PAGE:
LiveSmart: Advance Directives – Discuss at End-of-Year Family Gatherings
We are in the thick of the holiday season and, like a lot of families this year, you’ve probably filled the week between Christmas and Hanukkah and New Year’s with lots of family get-togethers and events. Having the entire family together under one roof to celebrate can be a wonderful, memory-making experience for young and old alike.
And, although it can be an uncomfortable topic, while everyone is gathered together it is also an excellent time to discuss with your family your wishes should you become critically ill.
Having a plan in place should you become incapacitated enables a trusted person to arrange care according to your wishes. These advance directives may specify medical treatment you will consent to or refuse, name a surrogate decision-maker, or both. It’s a gift that will help your loved ones at a very stressful time and help to avert confusion and conflict within the family.
A Health Care Proxy names a health care agent to make decisions for you when you can’t make them yourself. It also allows you to specify such major issues as what types of treatments you want and if you want life support.
The agent can be anyone over 18. You can give them general authority or limit it to certain situations. You may state if you will donate your organs and tissues after death. You don’t need a lawyer or notary for witnesses, just two other adults. You can revise or cancel your directives at any time.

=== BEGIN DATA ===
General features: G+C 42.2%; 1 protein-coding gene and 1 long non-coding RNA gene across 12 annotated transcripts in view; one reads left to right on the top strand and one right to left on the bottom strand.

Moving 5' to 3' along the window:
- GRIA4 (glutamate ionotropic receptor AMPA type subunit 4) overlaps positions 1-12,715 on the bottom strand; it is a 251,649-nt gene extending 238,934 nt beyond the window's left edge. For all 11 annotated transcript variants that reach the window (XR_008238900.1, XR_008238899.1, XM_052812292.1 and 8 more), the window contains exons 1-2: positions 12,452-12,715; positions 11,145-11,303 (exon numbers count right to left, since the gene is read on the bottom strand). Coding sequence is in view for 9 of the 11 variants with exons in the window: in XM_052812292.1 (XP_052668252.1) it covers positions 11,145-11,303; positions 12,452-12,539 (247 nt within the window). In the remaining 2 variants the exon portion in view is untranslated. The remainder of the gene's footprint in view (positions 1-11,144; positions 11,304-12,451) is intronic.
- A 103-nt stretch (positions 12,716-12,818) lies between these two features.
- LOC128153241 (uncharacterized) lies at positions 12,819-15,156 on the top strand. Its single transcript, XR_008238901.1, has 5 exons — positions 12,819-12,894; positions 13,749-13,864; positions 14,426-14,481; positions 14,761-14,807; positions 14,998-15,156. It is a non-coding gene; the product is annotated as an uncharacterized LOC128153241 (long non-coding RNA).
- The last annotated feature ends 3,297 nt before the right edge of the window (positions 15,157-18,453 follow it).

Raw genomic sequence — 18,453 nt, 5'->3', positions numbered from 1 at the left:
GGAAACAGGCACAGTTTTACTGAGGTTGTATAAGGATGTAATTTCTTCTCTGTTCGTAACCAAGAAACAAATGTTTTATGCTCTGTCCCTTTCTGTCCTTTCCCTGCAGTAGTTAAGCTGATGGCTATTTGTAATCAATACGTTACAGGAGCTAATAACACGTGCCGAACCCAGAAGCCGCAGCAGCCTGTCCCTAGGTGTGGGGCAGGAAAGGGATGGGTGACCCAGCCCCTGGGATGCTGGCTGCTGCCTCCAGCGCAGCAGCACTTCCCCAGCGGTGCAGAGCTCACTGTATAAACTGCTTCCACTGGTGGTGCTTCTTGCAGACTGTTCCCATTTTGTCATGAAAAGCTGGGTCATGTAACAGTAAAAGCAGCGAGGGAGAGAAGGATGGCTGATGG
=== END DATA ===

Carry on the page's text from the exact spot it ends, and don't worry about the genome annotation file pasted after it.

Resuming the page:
Forms and instructions are available from the state Department of Health, Attorney General, or many hospitals, including the hospitals that are part of St. Peter’s Health Partners.
A Living Will details your health care wishes, especially about end-of-life care. However, some living wills do NOT include naming a health care agent, and therefore don’t designate anyone as being in charge. You can get a template (and which includes naming an agent) from the New York State Bar Association.
Other types of advance directives include: expressed oral or written intentions by a patient with capacity; and durable power of attorney, which is a legal document empowering a designated person to act on another person’s behalf.
Don’t confuse the documents above with a Do Not Resuscitate (DNR) order. The DNR only tells medical personnel NOT to use cardiopulmonary resuscitation (CPR) if your heart or lungs stop working properly.
In addition, New York state residents should be aware of an alternative DNR form known as the Medical Orders for Life Sustaining Treatment (MOLST).
MOLST is a physician order form for patients and other health care providers to discuss and convey a patient’s end-of-life care preferences regarding CPR, mechanical ventilation and other life-sustaining treatment. The pink, single-sheet NYS MOLST form can be transported with the patient between different health care settings (EMS, hospital, nursing homes, etc.) in order for the patient’s wishes to be clearly indicated.